As Chief of Naval Operations, Admiral Louis E. Denfeld emphasized the
importance of naval forces to the conduct of nuclear warfare in the new
Cold War era. At the cost of his career, he stood firm to assure the U.S.
Navy a vital role in the national defense establishment.
Born in Westborough, Massachusetts, Denfeld graduated from the U.S. Naval
Academy in 1912. He served in the fleet in the following years and took
command of destroyer USS McCall in 1919. Over the next two decades,
Denfeld commanded numerous ships and stations. During World War II,
Denfeld served in the Bureau of Naval Personnel, helping coordinate
the recruitment and training of the millions of Sailors who joined
the Navy. Following the war, Denfeld served as Chief of the Bureau
of Naval Personnel. Command of the Pacific Fleet capped his operational
service. Promoted to Chief of Naval Operations in December 1947, Denfeld
worked to integrate the Navy into the postwar defense establishment. He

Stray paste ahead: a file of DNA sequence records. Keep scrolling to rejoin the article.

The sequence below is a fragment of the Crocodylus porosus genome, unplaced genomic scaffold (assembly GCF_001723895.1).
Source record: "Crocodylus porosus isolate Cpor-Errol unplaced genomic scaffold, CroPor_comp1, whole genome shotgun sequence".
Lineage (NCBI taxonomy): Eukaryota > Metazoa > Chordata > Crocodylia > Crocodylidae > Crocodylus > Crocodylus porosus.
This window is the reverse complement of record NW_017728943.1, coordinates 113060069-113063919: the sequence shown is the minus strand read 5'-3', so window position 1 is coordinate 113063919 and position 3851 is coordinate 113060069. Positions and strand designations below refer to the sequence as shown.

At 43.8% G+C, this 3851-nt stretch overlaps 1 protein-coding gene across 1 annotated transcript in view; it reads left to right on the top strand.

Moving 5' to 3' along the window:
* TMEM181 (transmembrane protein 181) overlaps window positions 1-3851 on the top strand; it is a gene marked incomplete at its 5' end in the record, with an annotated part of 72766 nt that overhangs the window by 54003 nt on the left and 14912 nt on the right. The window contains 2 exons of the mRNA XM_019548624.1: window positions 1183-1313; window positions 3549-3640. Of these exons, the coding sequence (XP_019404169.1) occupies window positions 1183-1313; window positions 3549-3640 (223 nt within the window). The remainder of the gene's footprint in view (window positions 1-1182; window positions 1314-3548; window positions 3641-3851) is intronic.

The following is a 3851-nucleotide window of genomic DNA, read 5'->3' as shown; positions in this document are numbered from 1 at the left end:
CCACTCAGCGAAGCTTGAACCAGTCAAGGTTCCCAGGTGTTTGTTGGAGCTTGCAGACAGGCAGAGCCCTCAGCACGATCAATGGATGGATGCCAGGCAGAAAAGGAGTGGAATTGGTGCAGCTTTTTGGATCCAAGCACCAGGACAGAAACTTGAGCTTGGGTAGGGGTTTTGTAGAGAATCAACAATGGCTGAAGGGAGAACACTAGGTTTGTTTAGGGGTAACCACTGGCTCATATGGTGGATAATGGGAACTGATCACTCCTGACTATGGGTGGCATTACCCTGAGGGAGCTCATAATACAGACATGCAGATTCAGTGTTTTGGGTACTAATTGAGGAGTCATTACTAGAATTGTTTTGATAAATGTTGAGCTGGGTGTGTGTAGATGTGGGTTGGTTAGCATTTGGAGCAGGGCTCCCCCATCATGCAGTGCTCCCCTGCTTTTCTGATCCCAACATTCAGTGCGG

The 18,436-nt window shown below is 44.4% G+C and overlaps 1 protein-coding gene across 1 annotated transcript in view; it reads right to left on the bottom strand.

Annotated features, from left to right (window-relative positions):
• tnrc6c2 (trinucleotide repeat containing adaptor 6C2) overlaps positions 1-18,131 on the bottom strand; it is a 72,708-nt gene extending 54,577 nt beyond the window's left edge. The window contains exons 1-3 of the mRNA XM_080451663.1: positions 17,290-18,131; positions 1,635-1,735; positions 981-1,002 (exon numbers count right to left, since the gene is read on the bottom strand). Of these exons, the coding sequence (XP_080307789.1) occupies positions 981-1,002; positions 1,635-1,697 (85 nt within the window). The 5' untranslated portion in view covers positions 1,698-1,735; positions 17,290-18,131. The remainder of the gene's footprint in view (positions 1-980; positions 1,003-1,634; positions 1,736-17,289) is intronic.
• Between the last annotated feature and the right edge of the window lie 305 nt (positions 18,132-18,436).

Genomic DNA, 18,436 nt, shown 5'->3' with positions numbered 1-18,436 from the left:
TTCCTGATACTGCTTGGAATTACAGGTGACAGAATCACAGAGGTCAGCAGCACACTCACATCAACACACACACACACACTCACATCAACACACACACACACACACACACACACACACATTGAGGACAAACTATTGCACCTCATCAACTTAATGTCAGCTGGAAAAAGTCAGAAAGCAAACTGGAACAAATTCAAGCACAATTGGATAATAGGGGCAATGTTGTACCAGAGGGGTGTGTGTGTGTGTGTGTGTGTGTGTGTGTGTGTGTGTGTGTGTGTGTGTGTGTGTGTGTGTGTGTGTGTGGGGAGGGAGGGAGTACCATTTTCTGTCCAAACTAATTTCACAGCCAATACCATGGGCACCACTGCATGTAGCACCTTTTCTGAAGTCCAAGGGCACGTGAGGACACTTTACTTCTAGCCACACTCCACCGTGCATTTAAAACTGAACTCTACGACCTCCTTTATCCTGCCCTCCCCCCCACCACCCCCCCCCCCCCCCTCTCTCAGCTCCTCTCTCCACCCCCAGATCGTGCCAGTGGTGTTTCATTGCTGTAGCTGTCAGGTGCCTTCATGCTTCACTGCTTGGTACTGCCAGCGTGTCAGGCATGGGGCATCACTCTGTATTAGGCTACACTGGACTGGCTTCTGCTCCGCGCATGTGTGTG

helped ensure that the Navy would have a role in the development and
deployment of nuclear weapons crucial for naval warfare. Denfeld took
a strong stand in support of the Navy during Congressional hearings in
1949 over the role of naval aviation in national defense. Because of
Denfeld's principled advocacy of sea power, which was at odds with the
position taken by the Secretary of Defense, the Secretary of the Navy
requested the admiral's resignation. Denfeld's purposeful stand during
the so-called "Revolt of the Admirals," however, helped persuade Congress
of the continuing value of aircraft carriers and naval aviation.
Admiral Denfeld passed away on March 28th, 1972.